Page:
Wednesday, March 12, 2008

An Australian Miss

* almost 10 years of marriage
* 3 children born in 3 countries in the space of 3 years
* 2 passports
* 14 houses in 8 cities in 5 countries
* countless months living on other peoples grace in their houses
* reams of bureaucratic paperwork

Usha finally became an Australian citizen at 3pm on 12th March, 2008. As is typical of Usha she was extremely nervous! However as an indication of how loved she is she set a record for the number of friends who turned up (with children) to witness her big event.

Photo's can be seen here.

Sunday, March 09, 2008

Malaysian politics and the fear of democracy

It is interesting to me to read the response of economists to the recently concluded Malaysian election.  For the first time in it's post independence history the ruling party no longer has the 2/3 majority it needs to be able to unilaterally alter the constitution.  Proponents of democracy have lauded this development as a huge step forward in Malaysia's development towards a fully functioning member of the democratic communities of the free world.  However this headline (Malaysia's polls shock rattles investors--economists) takes an interesting turn on the euphoria.  The article begins:

Weekend elections that have reshaped Malaysia's political landscape will reverberate in the stock market and could dampen investor confidence, economists said Sunday.

How interesting!  A greater degree of democracy could shock the stock market and dampen investor confidence.  Quoting Chua Hak Bin, a Singapore-based economist with Citigroup the article goes on to question "whether the development projects under the previous state governments will continue."  One would presume on the evidence of countries such as the USA and Australia that a strong opposition, especially one which controls a number of states, is the bedrock of a strong democracy.  Incoming leadership desperate to our perform the previous authorities.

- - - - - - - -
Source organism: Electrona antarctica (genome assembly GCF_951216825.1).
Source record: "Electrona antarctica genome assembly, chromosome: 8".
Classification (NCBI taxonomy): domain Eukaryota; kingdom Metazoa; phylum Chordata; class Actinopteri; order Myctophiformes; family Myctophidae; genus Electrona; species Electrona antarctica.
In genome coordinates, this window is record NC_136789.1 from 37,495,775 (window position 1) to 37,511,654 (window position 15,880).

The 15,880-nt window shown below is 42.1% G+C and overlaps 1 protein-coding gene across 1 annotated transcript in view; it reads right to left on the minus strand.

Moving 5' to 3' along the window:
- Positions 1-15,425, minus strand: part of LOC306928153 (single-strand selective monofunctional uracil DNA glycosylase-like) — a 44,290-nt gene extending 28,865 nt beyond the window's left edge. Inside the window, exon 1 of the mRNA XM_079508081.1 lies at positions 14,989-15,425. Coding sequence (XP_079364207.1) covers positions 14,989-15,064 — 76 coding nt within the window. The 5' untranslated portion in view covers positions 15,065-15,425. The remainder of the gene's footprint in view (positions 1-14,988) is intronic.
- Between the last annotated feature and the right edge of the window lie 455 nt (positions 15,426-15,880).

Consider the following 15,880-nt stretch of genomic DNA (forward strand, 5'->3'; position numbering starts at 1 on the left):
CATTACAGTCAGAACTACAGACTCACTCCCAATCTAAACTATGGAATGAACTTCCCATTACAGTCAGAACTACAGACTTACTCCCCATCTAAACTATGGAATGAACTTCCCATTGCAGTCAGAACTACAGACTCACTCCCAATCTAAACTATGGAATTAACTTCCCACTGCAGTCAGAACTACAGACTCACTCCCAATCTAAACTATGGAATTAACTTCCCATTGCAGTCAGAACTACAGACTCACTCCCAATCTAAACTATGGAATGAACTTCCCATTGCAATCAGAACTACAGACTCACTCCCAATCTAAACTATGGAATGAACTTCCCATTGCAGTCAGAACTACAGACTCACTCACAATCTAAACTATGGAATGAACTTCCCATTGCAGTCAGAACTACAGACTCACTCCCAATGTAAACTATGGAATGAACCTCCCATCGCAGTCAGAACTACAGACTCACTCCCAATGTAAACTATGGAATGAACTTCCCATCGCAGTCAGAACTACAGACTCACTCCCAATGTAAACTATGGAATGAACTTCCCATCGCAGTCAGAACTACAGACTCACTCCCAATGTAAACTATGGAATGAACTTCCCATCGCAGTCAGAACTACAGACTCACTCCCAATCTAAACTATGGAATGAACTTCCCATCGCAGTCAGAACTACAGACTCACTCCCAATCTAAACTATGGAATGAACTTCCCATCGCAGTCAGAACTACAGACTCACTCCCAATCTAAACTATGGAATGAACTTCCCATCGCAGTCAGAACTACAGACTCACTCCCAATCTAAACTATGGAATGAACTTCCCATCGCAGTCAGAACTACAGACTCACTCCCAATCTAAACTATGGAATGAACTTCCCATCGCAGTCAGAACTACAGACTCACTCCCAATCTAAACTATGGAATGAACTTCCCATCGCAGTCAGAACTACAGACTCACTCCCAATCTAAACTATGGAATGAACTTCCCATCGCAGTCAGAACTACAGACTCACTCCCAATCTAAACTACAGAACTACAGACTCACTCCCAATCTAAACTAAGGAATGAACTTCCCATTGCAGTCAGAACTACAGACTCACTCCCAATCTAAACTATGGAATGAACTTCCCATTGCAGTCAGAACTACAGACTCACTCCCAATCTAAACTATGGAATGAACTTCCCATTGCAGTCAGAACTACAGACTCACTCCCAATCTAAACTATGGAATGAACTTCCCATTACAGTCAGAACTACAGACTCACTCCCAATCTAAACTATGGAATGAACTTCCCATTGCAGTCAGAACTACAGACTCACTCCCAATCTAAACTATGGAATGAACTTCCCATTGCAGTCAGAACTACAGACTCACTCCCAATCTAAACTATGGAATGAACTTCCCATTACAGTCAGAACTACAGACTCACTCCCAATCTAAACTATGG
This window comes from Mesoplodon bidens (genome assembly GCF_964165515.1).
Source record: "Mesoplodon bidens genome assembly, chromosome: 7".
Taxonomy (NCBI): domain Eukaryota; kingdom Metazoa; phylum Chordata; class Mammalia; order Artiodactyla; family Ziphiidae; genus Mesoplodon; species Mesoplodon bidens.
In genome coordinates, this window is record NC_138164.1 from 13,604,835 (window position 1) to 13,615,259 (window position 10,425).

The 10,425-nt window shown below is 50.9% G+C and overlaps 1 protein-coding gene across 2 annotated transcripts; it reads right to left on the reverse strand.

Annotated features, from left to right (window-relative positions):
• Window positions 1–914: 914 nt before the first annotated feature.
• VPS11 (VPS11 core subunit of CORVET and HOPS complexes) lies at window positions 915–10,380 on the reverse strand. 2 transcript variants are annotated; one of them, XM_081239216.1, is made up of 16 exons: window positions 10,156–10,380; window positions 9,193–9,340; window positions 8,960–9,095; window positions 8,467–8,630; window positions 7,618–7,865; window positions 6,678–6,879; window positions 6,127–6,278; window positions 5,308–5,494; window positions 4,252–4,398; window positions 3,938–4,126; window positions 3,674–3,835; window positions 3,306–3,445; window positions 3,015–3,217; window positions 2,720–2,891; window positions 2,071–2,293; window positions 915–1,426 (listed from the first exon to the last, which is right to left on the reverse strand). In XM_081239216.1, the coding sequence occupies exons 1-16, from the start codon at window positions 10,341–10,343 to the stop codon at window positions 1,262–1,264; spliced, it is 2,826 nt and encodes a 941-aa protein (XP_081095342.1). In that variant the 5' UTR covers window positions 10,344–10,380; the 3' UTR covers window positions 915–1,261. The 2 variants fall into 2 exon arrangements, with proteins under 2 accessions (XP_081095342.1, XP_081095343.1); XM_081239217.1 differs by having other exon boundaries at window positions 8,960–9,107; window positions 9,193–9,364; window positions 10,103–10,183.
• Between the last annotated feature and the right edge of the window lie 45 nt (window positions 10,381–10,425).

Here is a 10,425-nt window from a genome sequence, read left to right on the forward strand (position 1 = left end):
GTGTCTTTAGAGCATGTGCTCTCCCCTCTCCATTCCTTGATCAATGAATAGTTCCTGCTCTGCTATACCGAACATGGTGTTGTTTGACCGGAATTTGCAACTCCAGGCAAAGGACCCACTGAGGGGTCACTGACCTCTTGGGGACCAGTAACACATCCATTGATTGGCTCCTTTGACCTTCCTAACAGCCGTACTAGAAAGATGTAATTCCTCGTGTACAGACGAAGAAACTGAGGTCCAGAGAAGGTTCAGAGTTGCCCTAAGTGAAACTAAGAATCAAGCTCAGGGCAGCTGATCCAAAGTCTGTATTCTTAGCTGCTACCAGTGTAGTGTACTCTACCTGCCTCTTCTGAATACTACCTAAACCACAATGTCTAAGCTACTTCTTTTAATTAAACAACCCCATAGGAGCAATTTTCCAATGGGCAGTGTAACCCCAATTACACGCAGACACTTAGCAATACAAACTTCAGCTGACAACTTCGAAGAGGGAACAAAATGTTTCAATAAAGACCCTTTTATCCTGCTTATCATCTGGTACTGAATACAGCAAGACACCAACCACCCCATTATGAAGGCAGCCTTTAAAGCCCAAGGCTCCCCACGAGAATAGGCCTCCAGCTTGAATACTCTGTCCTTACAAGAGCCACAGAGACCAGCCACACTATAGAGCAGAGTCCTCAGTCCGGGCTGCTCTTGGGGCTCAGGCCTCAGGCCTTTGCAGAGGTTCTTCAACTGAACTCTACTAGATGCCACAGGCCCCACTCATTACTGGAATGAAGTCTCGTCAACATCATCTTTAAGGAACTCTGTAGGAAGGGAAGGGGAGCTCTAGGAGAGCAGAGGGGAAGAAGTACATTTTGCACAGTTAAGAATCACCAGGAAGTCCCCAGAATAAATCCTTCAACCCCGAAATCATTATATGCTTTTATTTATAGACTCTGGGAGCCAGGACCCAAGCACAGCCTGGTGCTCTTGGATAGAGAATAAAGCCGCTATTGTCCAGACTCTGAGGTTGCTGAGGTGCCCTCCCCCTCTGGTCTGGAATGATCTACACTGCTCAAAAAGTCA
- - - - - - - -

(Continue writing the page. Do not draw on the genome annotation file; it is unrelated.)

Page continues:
However the article goes on to outline their reasons for concern:
  • investors may be concerned that the results could trigger political and racial instability
  • With the Chinese and Indians voting for the opposition, you raise the question if Malaysia's fundamentals are intact and whether there will be racial violence
  • It is due to concerns of political uncertainties and whether there will be unrest.
Is it possible that economists have managed to perceive, al beit via a tangential route, the problems that besiege the heart of democracy?  Democracy attempts to make all men equal, to reconcile the racial differences.  However history bears out that no treaty has ever produced a lasting peace.  The imposition of democracy onto artificial nations has seen disastrous consequences over the centuries.  From the Hellenization programs of the Greeks to the formation of India, Rawanda & Russia.  All have failed to bring lasting peace, a reconciliation, to ethnic divisions.  In watching a recent movie about the partition of India a statement was made, "The war is never over."  It is a phrase that resonants with the failure of democracy.

Googling this phrase brings some interesting results.  Here is a sample:
  • Commenting on the war in Iraq - When you occupy Muslim lands, the “war” is never over until the occupation is over.
  • From the Hindu (Indian Newspaper) - The war is never over when the battle is done. The scars run deep.  (read the whole article it is worth the read)
  • Author Loung Ung, a Cambodian survivor of the Khmer Rouge, on why she wrote the book "Lucky Child" - I want to let the world know that long after the guns have fallen silent, for survivors the war is never over.
Democracy itself can never and will never bring lasting peace.  It is a fallacy born out of human invention.
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